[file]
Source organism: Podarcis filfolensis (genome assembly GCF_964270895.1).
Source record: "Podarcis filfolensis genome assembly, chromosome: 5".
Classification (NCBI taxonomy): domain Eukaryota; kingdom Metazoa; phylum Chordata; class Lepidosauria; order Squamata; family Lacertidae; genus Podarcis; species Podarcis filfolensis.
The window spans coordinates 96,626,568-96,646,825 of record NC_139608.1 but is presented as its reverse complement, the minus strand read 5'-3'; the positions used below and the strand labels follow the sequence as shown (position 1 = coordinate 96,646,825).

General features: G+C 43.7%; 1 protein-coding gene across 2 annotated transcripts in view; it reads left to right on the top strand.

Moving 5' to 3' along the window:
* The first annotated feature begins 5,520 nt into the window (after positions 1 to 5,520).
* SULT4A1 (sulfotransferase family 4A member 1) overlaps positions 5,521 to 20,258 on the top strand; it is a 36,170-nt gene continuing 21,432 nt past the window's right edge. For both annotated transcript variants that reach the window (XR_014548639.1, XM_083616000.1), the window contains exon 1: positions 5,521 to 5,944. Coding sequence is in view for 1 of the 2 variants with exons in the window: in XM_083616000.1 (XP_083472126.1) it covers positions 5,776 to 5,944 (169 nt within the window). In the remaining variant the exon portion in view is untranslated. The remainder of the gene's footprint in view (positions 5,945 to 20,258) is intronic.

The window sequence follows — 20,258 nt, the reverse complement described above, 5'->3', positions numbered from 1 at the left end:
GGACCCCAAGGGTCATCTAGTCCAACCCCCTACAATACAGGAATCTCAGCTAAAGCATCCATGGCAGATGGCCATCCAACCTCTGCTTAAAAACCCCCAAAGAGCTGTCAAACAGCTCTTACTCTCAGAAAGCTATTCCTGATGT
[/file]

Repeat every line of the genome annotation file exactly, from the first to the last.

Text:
Source organism: Podarcis filfolensis (genome assembly GCF_964270895.1).
Source record: "Podarcis filfolensis genome assembly, chromosome: 5".
Classification (NCBI taxonomy): domain Eukaryota; kingdom Metazoa; phylum Chordata; class Lepidosauria; order Squamata; family Lacertidae; genus Podarcis; species Podarcis filfolensis.
The window spans coordinates 96,626,568-96,646,825 of record NC_139608.1 but is presented as its reverse complement, the minus strand read 5'-3'; the positions used below and the strand labels follow the sequence as shown (position 1 = coordinate 96,646,825).

General features: G+C 43.7%; 1 protein-coding gene across 2 annotated transcripts in view; it reads left to right on the top strand.

Moving 5' to 3' along the window:
* The first annotated feature begins 5,520 nt into the window (after positions 1 to 5,520).
* SULT4A1 (sulfotransferase family 4A member 1) overlaps positions 5,521 to 20,258 on the top strand; it is a 36,170-nt gene continuing 21,432 nt past the window's right edge. For both annotated transcript variants that reach the window (XR_014548639.1, XM_083616000.1), the window contains exon 1: positions 5,521 to 5,944. Coding sequence is in view for 1 of the 2 variants with exons in the window: in XM_083616000.1 (XP_083472126.1) it covers positions 5,776 to 5,944 (169 nt within the window). In the remaining variant the exon portion in view is untranslated. The remainder of the gene's footprint in view (positions 5,945 to 20,258) is intronic.

The window sequence follows — 20,258 nt, the reverse complement described above, 5'->3', positions numbered from 1 at the left end:
GGACCCCAAGGGTCATCTAGTCCAACCCCCTACAATACAGGAATCTCAGCTAAAGCATCCATGGCAGATGGCCATCCAACCTCTGCTTAAAAACCCCCAAAGAGCTGTCAAACAGCTCTTACTCTCAGAAAGCTATTCCTGATGT